Wake in Fright
There’s an urban legend about the premiere of classic 1971 Australian film Wake In Fright. As the closing credits rolled on this brutal indictment of Australian identity, a man stood up in the audience and yelled, “That’s not us!” Actor Jack Thompson replied, “Sit down, mate. It’s us.”
The new version of Wake In Fright has just hit the Melbourne stage. And it’s still us.
The story will be familiar to many: a schoolteacher is stranded in the nowhere town of Bundayabba (“The Yabba” to locals). To fit in, he gambles, drinks himself stupid and goes on a savage roo hunt. But the Malthouse’s update is different. A lone woman, Jamaican-born actor Zahra Newman, takes to the stage to relate the whole story.
She’s the narrator, she’s the lead character, John, an outsider in the town, and she’s every resident in the town, which is a microcosm of the nation.
It’s a powerful reimaging of one of our most powerful national stories. This new version leans far more on the original 1961 novel by Kenneth Cook than the 1971 film by Ted Kotcheff, but while the story remains the same, and it’s still nominally set in the ’60s, it’s brought right up to date. Newman, who developed the play with writer Declan Greene, stands alone in the centre of the stage, aided by a score and multimedia design from Melbourne-based electronica duo Friendships, giving it the feeling of a regrettable night out in 2019 Australia.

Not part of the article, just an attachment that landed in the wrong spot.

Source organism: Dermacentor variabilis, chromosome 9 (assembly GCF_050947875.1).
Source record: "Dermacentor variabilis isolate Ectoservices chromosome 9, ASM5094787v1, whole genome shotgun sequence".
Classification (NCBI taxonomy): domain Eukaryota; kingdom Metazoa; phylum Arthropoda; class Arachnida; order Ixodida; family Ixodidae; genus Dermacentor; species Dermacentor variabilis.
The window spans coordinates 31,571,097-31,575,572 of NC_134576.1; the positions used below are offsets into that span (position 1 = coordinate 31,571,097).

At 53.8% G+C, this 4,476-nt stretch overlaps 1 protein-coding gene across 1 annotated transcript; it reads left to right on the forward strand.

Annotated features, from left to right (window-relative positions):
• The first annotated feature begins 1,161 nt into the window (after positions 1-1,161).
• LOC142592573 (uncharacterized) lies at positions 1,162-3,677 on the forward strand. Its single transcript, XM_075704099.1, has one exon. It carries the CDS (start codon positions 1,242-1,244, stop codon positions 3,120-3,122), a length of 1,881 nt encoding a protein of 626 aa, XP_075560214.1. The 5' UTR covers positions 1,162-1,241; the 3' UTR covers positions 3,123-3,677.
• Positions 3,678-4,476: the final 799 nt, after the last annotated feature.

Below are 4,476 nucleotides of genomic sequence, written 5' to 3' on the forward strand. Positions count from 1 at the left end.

Early in development of the piece, Newman and Greene got input from the anonymous editor of Brown Cardigan, probably the finest curator of murky and unnerving Australianness. Gifs and questionable fonts flicker across the stage as that rap airhorn sound pierces your eardrums. Lighting and projection design from Felicity Hampson confines everything into a modern, minimalist nightmare.